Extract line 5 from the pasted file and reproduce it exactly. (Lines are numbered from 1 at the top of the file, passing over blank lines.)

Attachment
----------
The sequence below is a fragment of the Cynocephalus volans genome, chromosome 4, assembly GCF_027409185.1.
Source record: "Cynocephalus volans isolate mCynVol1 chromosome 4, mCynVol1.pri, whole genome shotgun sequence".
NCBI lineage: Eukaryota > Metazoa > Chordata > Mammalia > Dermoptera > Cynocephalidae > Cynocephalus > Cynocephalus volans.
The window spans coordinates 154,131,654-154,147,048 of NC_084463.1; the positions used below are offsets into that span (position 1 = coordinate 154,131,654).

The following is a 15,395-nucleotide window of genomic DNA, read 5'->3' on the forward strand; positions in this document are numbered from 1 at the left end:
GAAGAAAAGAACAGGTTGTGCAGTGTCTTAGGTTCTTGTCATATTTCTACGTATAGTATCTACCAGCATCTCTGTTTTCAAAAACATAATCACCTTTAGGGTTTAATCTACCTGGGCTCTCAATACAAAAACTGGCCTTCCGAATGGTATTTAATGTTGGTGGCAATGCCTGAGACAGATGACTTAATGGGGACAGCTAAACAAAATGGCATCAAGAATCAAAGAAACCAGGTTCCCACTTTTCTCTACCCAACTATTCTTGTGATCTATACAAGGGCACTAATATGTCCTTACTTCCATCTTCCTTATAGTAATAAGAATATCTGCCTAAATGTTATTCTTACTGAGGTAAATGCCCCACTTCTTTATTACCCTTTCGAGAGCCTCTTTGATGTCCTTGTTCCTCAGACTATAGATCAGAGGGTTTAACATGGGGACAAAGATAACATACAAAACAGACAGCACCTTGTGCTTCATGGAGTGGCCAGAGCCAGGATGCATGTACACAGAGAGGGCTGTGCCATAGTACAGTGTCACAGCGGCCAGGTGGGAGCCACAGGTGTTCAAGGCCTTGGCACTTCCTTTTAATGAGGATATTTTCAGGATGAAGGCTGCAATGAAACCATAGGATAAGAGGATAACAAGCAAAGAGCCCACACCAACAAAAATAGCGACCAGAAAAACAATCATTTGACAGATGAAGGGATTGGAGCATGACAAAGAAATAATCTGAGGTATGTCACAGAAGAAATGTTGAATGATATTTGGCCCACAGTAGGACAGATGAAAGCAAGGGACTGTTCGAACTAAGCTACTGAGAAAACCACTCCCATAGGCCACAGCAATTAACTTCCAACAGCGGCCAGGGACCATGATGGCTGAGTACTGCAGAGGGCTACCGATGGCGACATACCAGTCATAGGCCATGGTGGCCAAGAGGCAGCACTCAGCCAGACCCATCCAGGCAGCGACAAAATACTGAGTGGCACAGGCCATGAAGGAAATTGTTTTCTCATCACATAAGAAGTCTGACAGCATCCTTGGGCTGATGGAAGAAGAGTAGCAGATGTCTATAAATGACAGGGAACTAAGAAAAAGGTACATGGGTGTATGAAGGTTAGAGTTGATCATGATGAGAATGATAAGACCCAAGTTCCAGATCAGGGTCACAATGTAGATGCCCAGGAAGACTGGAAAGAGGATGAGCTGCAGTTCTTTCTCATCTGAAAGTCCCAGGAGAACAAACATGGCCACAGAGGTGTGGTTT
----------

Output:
The following is a 15,395-nucleotide window of genomic DNA, read 5'->3' on the forward strand; positions in this document are numbered from 1 at the left end: